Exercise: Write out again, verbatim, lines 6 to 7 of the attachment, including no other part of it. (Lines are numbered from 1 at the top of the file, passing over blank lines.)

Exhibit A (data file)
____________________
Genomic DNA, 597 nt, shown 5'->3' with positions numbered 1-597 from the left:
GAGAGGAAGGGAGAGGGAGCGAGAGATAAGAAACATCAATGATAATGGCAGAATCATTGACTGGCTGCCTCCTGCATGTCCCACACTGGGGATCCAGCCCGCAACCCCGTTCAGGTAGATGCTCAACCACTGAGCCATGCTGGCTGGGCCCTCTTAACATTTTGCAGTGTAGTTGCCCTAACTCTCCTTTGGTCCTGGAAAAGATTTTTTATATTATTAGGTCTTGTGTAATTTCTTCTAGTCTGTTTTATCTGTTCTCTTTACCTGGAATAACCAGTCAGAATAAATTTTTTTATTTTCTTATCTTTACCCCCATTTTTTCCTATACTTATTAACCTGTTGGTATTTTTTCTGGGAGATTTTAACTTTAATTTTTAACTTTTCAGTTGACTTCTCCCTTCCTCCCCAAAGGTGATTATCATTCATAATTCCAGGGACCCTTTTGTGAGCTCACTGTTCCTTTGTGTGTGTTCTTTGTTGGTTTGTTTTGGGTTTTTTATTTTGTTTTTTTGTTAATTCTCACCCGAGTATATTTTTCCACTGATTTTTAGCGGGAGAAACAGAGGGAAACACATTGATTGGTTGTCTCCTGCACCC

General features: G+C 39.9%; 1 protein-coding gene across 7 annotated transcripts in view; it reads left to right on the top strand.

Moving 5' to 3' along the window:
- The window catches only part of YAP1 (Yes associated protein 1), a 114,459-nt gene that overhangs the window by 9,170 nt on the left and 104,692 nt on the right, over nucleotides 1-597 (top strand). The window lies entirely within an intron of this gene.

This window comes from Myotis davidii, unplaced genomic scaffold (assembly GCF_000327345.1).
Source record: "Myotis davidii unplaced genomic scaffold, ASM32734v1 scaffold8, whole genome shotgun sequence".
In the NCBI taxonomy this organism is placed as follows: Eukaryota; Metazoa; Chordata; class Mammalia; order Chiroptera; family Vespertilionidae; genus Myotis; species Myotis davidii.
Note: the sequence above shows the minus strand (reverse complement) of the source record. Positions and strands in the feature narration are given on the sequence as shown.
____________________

This window comes from Myotis davidii, unplaced genomic scaffold (assembly GCF_000327345.1).
Source record: "Myotis davidii unplaced genomic scaffold, ASM32734v1 scaffold8, whole genome shotgun sequence".